Stewart’s Black Spider first described it in his 1857 book The Practical Angler; or, The art of trout fishing, more particularly applied to clear water. It is as effective today as it was in 1857.
Although first described by Stewart, it was developed by James Baillie, a professional angler arguable the best fly fisher of his day. Baillie used this fly to supply fish to the various rooming houses to support his family. Stewart used it for sport. In fact, the Spider and two similar flies that varied only in color were the only flies that he used.
The fly is small and does not represent anything specifically but can be mistaken for many food items such as midges, caddis, or mayfly larva. To the trout, it looks like food. Tying is easy. If you don’t count the hook and tying thread, it uses only one material, a starling body feather.
Hoook–Lightning Strike NW 1 size 14
Hackle–Starling body Feather
Step 1: Place the hook in the vice and attach the tying thread. Wrap the tying thread to a point near the barb of the hook. Here is a tip–Hold the tag end of the thread vertical and wrap each turn of thread one next to the other. This helps keep the turns adjacent. Do not cut the tag end of the thread.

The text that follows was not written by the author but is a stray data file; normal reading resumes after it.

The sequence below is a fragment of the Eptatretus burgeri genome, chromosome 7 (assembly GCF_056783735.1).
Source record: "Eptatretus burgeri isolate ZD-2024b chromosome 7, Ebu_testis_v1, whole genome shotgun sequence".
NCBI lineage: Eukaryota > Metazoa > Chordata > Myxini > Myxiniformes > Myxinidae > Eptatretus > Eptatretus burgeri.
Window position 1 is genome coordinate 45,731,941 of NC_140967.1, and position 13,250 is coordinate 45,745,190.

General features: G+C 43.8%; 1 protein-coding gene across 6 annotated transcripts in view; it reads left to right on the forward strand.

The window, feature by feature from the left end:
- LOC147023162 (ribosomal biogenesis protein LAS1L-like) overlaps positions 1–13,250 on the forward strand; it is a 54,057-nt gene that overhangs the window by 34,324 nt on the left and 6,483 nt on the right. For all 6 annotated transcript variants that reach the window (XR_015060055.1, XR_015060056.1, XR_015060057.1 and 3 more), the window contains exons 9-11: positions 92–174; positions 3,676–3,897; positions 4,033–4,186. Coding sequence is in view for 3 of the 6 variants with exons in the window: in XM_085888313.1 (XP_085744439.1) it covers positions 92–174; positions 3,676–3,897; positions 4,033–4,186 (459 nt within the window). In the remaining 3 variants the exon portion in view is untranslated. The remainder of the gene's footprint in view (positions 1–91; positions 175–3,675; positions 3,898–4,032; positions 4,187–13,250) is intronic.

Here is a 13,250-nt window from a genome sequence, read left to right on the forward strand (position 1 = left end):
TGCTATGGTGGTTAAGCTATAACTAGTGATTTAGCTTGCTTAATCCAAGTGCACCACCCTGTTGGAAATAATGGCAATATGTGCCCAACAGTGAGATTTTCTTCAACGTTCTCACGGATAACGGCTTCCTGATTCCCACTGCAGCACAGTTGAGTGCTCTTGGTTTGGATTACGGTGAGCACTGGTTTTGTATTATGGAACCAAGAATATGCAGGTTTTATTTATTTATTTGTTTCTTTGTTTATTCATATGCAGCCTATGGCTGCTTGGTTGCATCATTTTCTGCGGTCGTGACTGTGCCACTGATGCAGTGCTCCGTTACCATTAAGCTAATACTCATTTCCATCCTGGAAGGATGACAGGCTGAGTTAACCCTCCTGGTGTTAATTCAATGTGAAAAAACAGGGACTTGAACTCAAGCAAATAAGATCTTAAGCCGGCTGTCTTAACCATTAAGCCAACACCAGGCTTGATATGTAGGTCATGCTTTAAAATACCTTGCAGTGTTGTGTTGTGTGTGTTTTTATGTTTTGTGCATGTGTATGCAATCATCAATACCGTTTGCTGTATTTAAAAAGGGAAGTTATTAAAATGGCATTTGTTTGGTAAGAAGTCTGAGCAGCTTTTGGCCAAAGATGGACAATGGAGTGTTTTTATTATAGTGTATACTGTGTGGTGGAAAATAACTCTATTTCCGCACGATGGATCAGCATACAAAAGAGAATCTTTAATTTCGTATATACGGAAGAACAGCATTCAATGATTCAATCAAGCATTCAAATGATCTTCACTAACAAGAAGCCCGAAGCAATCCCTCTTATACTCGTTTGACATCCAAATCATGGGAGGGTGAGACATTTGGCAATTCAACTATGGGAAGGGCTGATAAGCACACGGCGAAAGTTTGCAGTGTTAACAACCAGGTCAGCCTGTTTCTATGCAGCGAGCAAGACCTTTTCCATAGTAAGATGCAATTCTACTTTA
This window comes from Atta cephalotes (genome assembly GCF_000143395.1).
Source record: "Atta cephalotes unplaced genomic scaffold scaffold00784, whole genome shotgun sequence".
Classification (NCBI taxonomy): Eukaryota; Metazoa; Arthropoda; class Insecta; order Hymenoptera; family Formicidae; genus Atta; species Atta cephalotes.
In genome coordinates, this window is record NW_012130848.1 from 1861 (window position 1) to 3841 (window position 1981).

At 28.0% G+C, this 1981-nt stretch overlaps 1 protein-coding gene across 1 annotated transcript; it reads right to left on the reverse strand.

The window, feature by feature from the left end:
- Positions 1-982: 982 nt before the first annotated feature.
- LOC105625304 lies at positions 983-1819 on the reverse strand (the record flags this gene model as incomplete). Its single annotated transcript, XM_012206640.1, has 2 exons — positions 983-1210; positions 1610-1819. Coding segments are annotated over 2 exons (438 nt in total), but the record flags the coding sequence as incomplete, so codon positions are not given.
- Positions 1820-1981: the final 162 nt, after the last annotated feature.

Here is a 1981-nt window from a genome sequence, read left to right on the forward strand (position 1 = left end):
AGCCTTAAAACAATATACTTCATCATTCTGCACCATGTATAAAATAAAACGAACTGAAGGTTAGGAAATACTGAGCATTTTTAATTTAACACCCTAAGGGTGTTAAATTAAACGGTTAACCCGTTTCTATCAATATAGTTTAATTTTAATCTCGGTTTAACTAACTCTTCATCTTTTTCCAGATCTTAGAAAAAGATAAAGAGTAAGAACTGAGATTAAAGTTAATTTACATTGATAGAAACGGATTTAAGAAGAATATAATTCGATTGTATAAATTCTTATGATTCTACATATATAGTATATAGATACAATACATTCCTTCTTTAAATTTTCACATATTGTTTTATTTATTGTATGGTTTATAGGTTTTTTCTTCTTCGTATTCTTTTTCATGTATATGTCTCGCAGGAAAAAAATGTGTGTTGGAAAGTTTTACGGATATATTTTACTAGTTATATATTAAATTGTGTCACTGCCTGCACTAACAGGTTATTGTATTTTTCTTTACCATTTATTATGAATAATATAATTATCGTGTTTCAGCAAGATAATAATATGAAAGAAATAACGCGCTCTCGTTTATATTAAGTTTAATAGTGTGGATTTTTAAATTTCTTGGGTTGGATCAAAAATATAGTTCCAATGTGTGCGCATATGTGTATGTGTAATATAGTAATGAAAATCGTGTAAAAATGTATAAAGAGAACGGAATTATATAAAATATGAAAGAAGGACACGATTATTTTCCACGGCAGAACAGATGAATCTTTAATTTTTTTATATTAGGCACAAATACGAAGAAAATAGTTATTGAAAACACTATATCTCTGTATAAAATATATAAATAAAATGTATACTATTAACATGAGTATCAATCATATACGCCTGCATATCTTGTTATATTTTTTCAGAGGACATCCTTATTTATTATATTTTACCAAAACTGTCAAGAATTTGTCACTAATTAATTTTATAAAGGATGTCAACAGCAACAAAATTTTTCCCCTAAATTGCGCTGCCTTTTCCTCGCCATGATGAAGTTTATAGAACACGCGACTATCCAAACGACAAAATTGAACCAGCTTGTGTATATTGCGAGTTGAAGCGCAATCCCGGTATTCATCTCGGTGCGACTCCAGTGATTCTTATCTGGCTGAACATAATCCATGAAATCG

Step 2: Select a starling body feather. Strip the fluff from the base. With your thumb and first finger pull about a 3/8 inch section of fibers from the feather perpendicular to the stem. Tie in by the tip.
Step 3: Grasp the tag end of the tying thread and stem of the feather and attach the hackle pliers. Be gentle the stem of the feather is fragile. Twist together to form a hackle brush. This wraps tying thread around the stem making it much stronger and less likely cut by a trout’s tooth.
Step 4: Twict the hackle pliers to form a hackle brush. Wrap the formed brush in 3-4 open turns around the hook and tie off.
As you can see in the picture, fibers are all akimbo representing legs, antenna, tails, and wings. Call it a stillborn or cripple, but the trout call it food.
You can watch me ie this fly here.
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